Long-awaited upturn? Jul/Aug 2003
Stockmarkets are certainly looking more optimistically or maybe just more speculatively at airline shares. For example, over the past three months (to the end of June) the prices of some of the US network carriers have skyrocketed — American’s share price has quintupled, Continental’s tripled. European carriers like BA and KLM has posted more modest but still sizeable gains — around 35%.
It might have been thought that the successful LCCs were fully valued yet JetBlue (see pages 16–19) has experienced a 50% rise in its stock–market valuation.
Back in the real world, there is some tentative evidence of an upturn. The most recent data on transatlantic traffic for the last two weeks of June shows a 9–10% rise compared to last year. Asian traffic was still very depressed but, as suggested in the previous issue of Aviation Strategy, schedules have been restored and traffic has come back much more quickly after the end of the SARS outbreak than had been widely expected. In early July, Amadeus Asia reported that daily bookings had reached levels of the same time last year.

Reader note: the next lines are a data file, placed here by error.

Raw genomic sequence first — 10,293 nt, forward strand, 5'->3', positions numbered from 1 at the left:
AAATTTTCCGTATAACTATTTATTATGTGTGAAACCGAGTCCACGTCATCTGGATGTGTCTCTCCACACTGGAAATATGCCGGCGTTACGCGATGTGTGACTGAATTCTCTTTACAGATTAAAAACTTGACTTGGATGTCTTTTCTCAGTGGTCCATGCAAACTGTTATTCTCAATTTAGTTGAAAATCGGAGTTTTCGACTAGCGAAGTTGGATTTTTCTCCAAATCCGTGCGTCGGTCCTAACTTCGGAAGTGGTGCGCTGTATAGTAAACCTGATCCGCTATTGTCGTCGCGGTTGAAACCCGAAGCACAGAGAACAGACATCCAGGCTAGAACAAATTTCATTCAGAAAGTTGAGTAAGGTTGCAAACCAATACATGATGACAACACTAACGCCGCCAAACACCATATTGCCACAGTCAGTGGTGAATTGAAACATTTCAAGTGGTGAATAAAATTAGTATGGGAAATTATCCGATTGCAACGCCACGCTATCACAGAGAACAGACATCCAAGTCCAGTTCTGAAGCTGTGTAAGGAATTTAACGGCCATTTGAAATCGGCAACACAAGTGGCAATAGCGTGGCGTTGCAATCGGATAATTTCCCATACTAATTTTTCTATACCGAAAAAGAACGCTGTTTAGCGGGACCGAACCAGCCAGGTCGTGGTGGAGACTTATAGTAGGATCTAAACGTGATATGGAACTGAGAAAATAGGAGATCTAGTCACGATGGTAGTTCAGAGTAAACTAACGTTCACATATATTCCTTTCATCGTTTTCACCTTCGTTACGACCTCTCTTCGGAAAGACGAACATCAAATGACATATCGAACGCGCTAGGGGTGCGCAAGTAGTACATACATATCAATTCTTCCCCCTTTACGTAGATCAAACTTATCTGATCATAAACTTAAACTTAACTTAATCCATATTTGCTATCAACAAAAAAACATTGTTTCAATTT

One of the features of the post–September 11 aviation markets has been how rapidly airlines responded to collapsing demand by cutting capacity. As a consequence, load factors have remained strong — this summer, transatlantic passenger load factors look to be 2–3 points higher than in 2001, while traffic is 10–15% lower.
Translating these load factors into higher yields is the huge problem. Bubble era yields will never come back, but at present there would seem to some opportunity to push up back–end yields, if only because planes are being filled by full–fare Economy passengers being upgraded to Business and full–fare Business being elevated to First if available. Then the airlines will have to restore capacity to make long–haul flying a less painful experience, and hopefully create a virtuous demand circle.